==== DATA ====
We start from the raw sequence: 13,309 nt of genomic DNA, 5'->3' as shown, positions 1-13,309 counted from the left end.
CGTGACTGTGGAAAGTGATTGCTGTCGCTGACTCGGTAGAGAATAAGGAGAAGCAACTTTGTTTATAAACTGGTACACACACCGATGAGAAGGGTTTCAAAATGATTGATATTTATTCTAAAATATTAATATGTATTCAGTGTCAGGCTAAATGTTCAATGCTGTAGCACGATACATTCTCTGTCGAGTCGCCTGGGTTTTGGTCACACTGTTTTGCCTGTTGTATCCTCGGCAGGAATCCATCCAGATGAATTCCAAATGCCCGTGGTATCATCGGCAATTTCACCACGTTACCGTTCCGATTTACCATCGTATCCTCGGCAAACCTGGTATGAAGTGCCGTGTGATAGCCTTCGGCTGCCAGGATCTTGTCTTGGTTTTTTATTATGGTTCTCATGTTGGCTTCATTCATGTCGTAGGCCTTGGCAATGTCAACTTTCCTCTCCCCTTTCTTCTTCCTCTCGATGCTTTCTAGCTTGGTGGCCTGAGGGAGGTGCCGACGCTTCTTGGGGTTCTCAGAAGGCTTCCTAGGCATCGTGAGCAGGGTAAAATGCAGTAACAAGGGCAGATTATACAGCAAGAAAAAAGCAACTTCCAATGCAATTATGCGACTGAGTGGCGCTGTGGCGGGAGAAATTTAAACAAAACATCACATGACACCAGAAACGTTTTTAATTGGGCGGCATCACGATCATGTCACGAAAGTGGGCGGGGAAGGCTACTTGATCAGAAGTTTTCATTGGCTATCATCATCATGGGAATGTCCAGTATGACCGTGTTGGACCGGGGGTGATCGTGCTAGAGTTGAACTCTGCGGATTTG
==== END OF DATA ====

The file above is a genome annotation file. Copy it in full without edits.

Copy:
We start from the raw sequence: 13,309 nt of genomic DNA, 5'->3' as shown, positions 1-13,309 counted from the left end.
CGTGACTGTGGAAAGTGATTGCTGTCGCTGACTCGGTAGAGAATAAGGAGAAGCAACTTTGTTTATAAACTGGTACACACACCGATGAGAAGGGTTTCAAAATGATTGATATTTATTCTAAAATATTAATATGTATTCAGTGTCAGGCTAAATGTTCAATGCTGTAGCACGATACATTCTCTGTCGAGTCGCCTGGGTTTTGGTCACACTGTTTTGCCTGTTGTATCCTCGGCAGGAATCCATCCAGATGAATTCCAAATGCCCGTGGTATCATCGGCAATTTCACCACGTTACCGTTCCGATTTACCATCGTATCCTCGGCAAACCTGGTATGAAGTGCCGTGTGATAGCCTTCGGCTGCCAGGATCTTGTCTTGGTTTTTTATTATGGTTCTCATGTTGGCTTCATTCATGTCGTAGGCCTTGGCAATGTCAACTTTCCTCTCCCCTTTCTTCTTCCTCTCGATGCTTTCTAGCTTGGTGGCCTGAGGGAGGTGCCGACGCTTCTTGGGGTTCTCAGAAGGCTTCCTAGGCATCGTGAGCAGGGTAAAATGCAGTAACAAGGGCAGATTATACAGCAAGAAAAAAGCAACTTCCAATGCAATTATGCGACTGAGTGGCGCTGTGGCGGGAGAAATTTAAACAAAACATCACATGACACCAGAAACGTTTTTAATTGGGCGGCATCACGATCATGTCACGAAAGTGGGCGGGGAAGGCTACTTGATCAGAAGTTTTCATTGGCTATCATCATCATGGGAATGTCCAGTATGACCGTGTTGGACCGGGGGTGATCGTGCTAGAGTTGAACTCTGCGGATTTG